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EU’s choice: No China suit over piracy at WTO

Biz reckons piracy cost more than $2.6 billion in China last year

European Union trade czar Peter Mandelson on Wednesday described wide-scale piracy in China as “a ball and chain” dragging down European competitiveness but said Brussels would stop short of suing China at the World Trade Organization for failing to meet its obligations.

“I’m not looking for opportunities to take China to the WTO, and I hope very much it won’t be necessary,” Mandelson said in Beijing. His comments came amid recent reports the U.S. may launch a WTO case against China for failing to protect intellectual property.

Mandelson took part in signing a joint memorandum between the European Chamber of Commerce in China and Mofcom in which the European Commission agreed to provide technical assistance for 50 intellectual-property complaint centers established to offer practical assistance for companies in identifying and addressing cases of intellectual property theft.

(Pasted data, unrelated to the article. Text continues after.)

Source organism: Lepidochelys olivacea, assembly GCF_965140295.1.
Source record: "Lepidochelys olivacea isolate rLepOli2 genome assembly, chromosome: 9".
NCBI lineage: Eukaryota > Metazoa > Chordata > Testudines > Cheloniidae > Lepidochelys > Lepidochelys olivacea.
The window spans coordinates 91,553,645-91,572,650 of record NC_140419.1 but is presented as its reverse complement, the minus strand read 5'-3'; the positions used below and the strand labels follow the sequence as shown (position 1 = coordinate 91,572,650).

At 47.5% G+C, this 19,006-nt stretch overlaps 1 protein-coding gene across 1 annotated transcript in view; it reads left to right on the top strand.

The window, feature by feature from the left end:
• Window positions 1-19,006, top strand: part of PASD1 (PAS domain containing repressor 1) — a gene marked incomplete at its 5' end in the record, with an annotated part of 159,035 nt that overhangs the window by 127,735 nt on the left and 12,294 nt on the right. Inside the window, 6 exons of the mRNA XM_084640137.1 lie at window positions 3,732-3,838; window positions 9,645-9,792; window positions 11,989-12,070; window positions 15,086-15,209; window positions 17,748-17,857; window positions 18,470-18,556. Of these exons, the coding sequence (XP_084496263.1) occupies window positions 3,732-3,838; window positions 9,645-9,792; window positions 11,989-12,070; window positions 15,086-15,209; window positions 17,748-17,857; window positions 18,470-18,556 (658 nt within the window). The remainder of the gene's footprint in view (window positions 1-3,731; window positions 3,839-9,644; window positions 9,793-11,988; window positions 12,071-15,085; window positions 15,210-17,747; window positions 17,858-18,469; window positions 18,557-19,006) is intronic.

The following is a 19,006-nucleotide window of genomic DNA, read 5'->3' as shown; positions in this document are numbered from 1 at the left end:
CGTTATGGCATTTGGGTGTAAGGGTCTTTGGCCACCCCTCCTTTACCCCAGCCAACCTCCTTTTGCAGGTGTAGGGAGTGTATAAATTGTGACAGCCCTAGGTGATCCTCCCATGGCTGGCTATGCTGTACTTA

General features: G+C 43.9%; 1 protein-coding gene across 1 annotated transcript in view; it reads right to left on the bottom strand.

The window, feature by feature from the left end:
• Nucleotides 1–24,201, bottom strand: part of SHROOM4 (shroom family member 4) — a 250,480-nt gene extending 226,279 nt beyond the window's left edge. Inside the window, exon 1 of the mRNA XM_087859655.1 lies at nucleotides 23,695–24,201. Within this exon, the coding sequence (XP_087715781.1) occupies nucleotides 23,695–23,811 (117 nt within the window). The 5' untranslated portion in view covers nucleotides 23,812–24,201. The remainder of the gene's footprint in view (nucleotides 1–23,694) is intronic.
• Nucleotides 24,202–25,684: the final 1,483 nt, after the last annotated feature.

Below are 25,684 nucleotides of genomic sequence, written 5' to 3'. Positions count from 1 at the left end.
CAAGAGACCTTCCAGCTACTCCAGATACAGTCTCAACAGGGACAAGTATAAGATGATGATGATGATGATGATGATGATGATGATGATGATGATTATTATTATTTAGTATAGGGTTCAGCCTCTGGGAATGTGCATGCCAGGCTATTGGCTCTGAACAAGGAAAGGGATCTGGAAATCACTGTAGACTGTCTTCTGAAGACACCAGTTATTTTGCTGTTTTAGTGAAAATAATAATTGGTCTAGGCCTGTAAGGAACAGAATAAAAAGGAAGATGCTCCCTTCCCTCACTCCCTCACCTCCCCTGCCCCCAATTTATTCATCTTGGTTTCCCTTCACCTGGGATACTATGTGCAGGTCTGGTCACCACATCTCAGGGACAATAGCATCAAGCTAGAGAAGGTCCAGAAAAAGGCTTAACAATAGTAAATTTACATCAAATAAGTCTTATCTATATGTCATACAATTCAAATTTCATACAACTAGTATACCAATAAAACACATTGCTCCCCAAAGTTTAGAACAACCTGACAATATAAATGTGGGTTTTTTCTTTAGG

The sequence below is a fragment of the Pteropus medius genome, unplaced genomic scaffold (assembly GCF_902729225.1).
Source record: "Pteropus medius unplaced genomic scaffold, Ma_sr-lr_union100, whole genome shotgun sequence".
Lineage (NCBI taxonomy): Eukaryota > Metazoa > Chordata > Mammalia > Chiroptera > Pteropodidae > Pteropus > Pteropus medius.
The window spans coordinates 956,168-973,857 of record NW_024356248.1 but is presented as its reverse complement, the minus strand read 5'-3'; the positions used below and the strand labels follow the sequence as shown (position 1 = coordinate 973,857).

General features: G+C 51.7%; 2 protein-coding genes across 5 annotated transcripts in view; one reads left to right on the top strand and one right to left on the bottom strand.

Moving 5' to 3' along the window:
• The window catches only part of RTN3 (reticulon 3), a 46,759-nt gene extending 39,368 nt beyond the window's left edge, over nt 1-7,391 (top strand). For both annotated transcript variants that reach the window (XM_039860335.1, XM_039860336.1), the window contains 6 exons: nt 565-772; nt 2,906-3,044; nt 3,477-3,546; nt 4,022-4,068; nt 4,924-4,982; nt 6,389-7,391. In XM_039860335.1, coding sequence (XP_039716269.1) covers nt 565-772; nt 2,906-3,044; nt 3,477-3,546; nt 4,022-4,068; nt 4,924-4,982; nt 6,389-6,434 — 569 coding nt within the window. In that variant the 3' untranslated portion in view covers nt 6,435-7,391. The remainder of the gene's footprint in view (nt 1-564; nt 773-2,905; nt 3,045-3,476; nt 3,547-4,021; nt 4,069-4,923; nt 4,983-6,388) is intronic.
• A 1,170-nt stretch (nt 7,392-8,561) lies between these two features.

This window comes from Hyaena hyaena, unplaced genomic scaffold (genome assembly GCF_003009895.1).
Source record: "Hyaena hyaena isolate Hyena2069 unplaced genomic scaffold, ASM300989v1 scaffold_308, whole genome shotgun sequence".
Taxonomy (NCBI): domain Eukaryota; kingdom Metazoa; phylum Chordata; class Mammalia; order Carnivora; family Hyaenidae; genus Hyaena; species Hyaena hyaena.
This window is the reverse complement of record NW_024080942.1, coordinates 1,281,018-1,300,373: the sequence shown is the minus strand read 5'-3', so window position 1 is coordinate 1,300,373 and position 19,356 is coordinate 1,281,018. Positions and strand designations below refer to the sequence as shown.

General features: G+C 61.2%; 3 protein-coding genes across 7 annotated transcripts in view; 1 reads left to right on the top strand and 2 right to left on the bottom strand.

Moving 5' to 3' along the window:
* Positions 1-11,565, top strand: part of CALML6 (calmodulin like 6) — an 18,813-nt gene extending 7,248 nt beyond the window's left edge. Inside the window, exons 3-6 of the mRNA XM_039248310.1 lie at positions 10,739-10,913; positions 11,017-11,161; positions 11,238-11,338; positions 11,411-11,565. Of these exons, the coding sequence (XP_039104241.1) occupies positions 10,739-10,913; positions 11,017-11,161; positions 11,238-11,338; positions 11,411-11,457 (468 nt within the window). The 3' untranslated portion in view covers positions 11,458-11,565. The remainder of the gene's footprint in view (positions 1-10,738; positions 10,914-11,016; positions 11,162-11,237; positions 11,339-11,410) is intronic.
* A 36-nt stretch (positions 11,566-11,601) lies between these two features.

The biz reckons piracy cost more than $2.6 billion in China last year because of pirates who control the vast majority of the market.

Brussels and Washington have joined forces in the past to complain to the WTO about Chinese rules on vehicle part imports.

China’s commerce minister, Bo Xilai, told reporters that his country had made big strides in protecting intellectual property, adding that if Washington takes a complaint to the WTO, it would hurt the two nations’ trade relations.

Separately, the MPAA said the Hollywood studios have launched a breach-of-contract lawsuit against Chinese DVD manufacturer AKI Digital for violating the Content Scramble System license agreement, which aims to protect DVDs against illegal reproduction and redistribution.

Suit alleges the DVD-player manufacturer, based in Shenzhen in southern China, has not properly implemented certain content-protection requirements of the CSS license on its DVD players, which were made under license from the DVD Copy Control Assn.

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